33

Hard determinism does not entail that your love is a chemical reaction in your brain. Hard determinism is roughly the view that : For every event, E2, there is another event, E1, that precedes E2 and is causally sufficient for E2. If dualism were true, hard determinism could still be true even though E1 and E2 were purely mental, with no physical ...


28

Most academic philosophers (around 60%, according to the PhilPapers survey) lean toward compatibilism: the view that determinism (which is what you are getting at, more or less) is compatible with free will. Think of it this way: even if every decision is determined (in the "determinism" sense of the word), it's still useful to distinguish between what you ...


24

Like you, I think most uses of the terms 'probable' and 'random' are just epistemic, i.e. they relate to how much information we have. We say of a toss of a coin that it is random, and that there is a probability of (approximately) one half of it falling heads, but this just reflects the information we possess. Tell me more about the force and vector of the ...


19

I found one writer (page 183) who seems to describe the Hard Determinist point-of-view in a way that allows for some response to criminal acts: Can we say of an [ethically disabled] indvidual - Robert Harris, for example - that he ought not have killed the two young men? Certainly. Could we say that he was morally wrong to commit such murders? Of course. ...


17

Can I predict my future by observing all humans/events According to Wolpert's theorem, no you can't. What you are describing here: I believe everything happened/happening in the universe is not random. There should be a reason for each and every event(Cause and Effect). In sameway Human brain, all my decision are impacted by environment, previous ...


16

Schiphol's answer is correct, in that you need to first say what kind of free will you're talking about. I'm going to answer your question assuming that you're talking about libertarian free will. It's the "real", pre-philosophical kind of free will that most people think that have. Ted Wrigley's answer is also correct, in that free will seems like something ...


13

Determinism is the view that the laws of nature together with the universe's initial state are sufficient to determine the state of the universe at every other point in the future. What "determine" means here isn't always clear, but usually what people have in mind is something like "derivability": in other words, determinism is the view that one could ...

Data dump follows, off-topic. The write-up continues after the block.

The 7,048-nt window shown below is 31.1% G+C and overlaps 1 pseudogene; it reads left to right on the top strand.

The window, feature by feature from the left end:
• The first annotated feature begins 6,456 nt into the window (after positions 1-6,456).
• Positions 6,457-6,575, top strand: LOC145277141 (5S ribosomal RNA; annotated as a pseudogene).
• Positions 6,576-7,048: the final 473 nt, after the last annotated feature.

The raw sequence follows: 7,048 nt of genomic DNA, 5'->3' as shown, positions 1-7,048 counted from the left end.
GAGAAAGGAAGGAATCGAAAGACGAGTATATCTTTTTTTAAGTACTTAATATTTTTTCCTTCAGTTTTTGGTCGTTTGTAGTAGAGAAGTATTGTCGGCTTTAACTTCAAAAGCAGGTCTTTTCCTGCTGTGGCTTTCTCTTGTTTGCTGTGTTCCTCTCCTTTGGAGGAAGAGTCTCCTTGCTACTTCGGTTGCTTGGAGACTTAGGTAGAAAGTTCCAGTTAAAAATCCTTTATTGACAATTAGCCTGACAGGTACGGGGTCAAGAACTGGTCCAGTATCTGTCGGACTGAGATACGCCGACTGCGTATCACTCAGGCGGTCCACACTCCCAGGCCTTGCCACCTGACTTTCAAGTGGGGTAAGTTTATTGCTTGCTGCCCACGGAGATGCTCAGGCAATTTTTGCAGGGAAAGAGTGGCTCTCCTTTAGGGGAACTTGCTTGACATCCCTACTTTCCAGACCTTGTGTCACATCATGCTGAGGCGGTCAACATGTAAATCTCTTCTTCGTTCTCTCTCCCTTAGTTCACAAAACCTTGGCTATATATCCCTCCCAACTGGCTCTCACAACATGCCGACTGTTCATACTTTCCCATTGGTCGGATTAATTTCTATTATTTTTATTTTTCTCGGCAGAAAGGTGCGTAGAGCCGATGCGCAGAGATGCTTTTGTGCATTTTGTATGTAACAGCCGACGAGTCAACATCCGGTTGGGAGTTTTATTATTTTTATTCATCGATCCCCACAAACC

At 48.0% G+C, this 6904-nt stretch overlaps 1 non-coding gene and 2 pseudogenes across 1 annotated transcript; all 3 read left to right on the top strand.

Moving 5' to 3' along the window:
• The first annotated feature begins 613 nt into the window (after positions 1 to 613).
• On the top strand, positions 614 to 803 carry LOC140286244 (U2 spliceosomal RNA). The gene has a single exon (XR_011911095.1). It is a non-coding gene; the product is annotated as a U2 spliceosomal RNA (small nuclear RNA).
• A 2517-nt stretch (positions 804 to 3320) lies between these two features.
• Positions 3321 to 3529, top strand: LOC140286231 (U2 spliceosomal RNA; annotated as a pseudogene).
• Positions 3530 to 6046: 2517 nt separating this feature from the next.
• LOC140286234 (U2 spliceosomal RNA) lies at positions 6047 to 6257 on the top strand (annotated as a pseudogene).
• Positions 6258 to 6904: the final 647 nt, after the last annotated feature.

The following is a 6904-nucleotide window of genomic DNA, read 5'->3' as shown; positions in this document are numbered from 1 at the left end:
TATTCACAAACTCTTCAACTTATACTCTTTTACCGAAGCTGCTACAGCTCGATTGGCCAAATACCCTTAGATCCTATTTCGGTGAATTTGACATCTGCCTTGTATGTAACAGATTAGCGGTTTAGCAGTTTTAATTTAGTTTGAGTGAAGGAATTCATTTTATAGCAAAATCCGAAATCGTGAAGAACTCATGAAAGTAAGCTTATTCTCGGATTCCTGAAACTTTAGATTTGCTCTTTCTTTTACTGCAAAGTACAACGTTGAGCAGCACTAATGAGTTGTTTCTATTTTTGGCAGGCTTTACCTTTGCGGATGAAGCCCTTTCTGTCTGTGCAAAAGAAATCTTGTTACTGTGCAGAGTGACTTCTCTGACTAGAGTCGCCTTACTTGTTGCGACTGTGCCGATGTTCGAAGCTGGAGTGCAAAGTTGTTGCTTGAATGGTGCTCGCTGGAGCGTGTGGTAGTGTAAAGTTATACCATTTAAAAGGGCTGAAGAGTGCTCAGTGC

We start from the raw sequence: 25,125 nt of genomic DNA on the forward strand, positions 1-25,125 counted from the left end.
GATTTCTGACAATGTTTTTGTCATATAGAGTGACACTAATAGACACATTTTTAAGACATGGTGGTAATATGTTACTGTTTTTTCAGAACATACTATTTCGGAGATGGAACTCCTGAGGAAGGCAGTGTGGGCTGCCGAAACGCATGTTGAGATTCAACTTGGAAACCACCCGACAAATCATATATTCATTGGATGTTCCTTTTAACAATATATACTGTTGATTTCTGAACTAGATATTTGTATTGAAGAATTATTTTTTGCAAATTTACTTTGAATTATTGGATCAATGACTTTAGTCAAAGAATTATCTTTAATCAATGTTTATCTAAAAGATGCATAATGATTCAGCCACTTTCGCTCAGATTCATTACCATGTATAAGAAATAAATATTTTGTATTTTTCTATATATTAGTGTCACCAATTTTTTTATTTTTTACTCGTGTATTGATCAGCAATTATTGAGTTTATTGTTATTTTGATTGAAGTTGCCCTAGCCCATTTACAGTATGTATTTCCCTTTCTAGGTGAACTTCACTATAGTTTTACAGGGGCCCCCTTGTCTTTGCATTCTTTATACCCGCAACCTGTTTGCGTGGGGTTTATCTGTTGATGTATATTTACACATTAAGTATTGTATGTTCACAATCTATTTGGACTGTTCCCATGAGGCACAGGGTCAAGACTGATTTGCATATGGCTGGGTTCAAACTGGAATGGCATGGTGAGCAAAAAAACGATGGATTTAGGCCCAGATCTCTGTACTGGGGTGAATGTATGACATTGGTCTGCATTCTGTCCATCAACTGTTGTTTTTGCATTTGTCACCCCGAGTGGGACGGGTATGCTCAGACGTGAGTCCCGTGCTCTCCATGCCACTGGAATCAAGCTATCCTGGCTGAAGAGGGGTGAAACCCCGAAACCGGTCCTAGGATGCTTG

13

Dave's and James Kingsbery's answers are the best so far in the fewest words that gets at the crux of why a hard determinist would still punish criminals, but I wanted to flesh out some ideas a bit and explain why they make sense. I may go a bit overboard in explaining concepts but I want to make sure there is no confusion; having been a philosophy tutor and ...


11

Definitions One has to define "omniscient" (knowing all things) and "omnipotent" (being all powerful) properly, otherwise one runs into trouble without even considering your question. Let's deal with "omnipotent" first. Omnipotence 1 If by "omnipotent" you literally mean "being able to do everything", then consider the following fact: It is impossible ...


11

There are ways to reconcile libertarian free will even with classical physics. One could say (as was common position in 19-th century) that the laws of nature are only approximations and do not prescribe future events in every detail, free will is constrained only as far as the metaphysical margin of error. Non-Lipschitz forces (gravity, resistance) produce ...


10

I tend to share your puzzlement. A lot of contemporary metaphysicians seem to have an outdated view of physics, not only about determinism but also about locality or mereology. (This was criticized by Ladyman and Ross in "everything must go".) I think the main reasons are the following: Generally, philosophers are not trained in physics (except ...


10

Your point, "Determinism and free will are not discernible from the mortal perspective" is indeed the third antinomy (paradox) of Kant. According to Kant, human capacity for knowledge is innately limited by his 12 categories. The categories function like a fish net. Those that are caught by the net constitute human knowledge, and those that go though the net ...


10

Contrary to the other answer and the assumptions in your question: Hard determinism does not, in any way, mean that trying to better yourself does not work. Rather, under hard determinism, whether you decide to "try" to better yourself is also determined. You had no "free will" to decide whether or not to post this question. And you're "destined" to be ...


10